Error handling patterns



  • An open space, a few programmers, everyone doing his stuff, silently typing, no one talking.
    From time to time, one of the typists bursts into an incredible laugh.

    It is not because he is surfing funny web sites.

    There is so much fun in our codebase that no one needs to go far away in search of a good laugh.

    We all know he just found some new obsucre funny piece of code in our wonderful code base and gather at his desk to have a little laugh with him:



    public void Load() {

    Cursor c = Cursor.Current;

    try {

    Cursor.Current = Cursors.WaitCursor;

    _load();

    }

    catch (EnterpriseException xex) {

    this._log.WriteLine(Category.Error, eex.ToString());

    }

    catch (ProgramException piex) {

    this._log.WriteLine(Category.Error, pex.ToString());

    }

    catch (Exception ex) {

    this._log.WriteLine(Category.Error, ex.ToString());

    }

    finally {

    Cursor.Current = c;

    }

    }




    Then everything comes back to normal, and in a few seconds, the same guy bursts into an incredible laugh again.

    He just scrolled to method just above the famous Load:




    public void Save() {

    Cursor c = Cursor.Current;

    try {

    Cursor.Current = Cursors.WaitCursor;

    _save();

    }

    catch (EnterpriseException xex) {

    this._log.WriteLine(Category.Error, eex.ToString());

    }

    catch (ProgramException piex) {

    this._log.WriteLine(Category.Error, pex.ToString());

    }

    catch (Exception ex) {

    this._log.WriteLine(Category.Error, ex.ToString());

    }

    finally {

    Cursor.Current = c;

    }

    }




    And in no more than 30 seconds later, no one is surprised to find the method just above the first one:




    public void Add(object[] items) {

    Cursor c = Cursor.Current;

    try {

    Cursor.Current = Cursors.WaitCursor;

    _add(items);

    }

    catch (EnterpriseException xex) {

    this._log.WriteLine(Category.Error, eex.ToString());

    }

    catch (ProgramException piex) {

    this._log.WriteLine(Category.Error, pex.ToString());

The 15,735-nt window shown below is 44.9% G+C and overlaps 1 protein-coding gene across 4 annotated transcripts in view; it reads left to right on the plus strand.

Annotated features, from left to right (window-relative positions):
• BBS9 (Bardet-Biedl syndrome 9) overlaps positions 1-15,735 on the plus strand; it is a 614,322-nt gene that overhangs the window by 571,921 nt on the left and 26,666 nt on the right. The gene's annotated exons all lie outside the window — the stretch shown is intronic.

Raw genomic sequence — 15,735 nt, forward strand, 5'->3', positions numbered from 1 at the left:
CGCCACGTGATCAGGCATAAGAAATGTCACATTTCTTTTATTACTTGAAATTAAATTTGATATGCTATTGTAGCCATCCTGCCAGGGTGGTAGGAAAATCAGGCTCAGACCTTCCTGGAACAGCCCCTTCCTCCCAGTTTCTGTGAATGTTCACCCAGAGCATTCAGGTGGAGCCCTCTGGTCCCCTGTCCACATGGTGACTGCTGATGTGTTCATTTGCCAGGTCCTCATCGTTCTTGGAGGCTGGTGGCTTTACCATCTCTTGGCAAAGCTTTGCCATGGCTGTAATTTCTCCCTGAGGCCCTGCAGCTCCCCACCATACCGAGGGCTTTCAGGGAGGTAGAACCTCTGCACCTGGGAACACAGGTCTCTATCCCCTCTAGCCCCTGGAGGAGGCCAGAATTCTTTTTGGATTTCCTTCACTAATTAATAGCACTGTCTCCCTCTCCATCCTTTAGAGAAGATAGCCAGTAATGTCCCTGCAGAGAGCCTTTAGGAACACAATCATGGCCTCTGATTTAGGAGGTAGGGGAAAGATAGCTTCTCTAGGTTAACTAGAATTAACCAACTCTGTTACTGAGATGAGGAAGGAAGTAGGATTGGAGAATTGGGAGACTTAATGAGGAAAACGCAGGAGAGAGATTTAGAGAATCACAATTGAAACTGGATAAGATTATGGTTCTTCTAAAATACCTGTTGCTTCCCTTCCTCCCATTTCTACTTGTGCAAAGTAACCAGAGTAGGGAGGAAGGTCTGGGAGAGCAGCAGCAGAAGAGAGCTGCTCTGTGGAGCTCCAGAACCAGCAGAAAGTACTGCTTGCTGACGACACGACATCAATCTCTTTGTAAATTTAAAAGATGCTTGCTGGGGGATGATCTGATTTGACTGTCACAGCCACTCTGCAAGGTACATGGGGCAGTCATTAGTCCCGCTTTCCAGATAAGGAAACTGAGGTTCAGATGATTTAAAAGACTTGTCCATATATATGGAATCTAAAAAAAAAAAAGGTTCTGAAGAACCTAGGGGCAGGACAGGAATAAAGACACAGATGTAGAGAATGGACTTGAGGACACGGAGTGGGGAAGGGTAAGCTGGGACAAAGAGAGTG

}

    catch (Exception ex) {

    this._log.WriteLine(Category.Error, ex.ToString());

    }

    finally {

    Cursor.Current = c;

    }

    }





    And this is not some amateurs' job. The guys who wrote this code are very serious about catching all their exceptions.



  • I used to call that Polydorkism, in that the perpetrator is apparently unaware of the usefulness of Polymorphism, and is thus a dork. I remember catching a team lead doing this once. He was not a bad programmer overall, but he suffered from the same more-is-better attitude toward source code that underlies products like Vista, Multics, or Office 2007. I think his response to my critique was something like "well, at least this way anyone needing subclass-specific logic willl have a hook to hang it on," as if he was doing us some kind of favor by going ahead and typing in all the possible subclass names...

    The fact that these particular coders are "very serious about catching all their exceptions" is revealing, I think. I typically don't agree with people who say things like that. Overall, many applications really need far less exception handling code than they actually contain, and I get the impression sometimes that the mental lines between "debugging" and "error handling" are blurred for people who write code like this. This is one of the many forms of architectural tunnel-vision that I run into (other examples are obsession with logging, obsession with configurability, etc.)  </offtopicflamebait>


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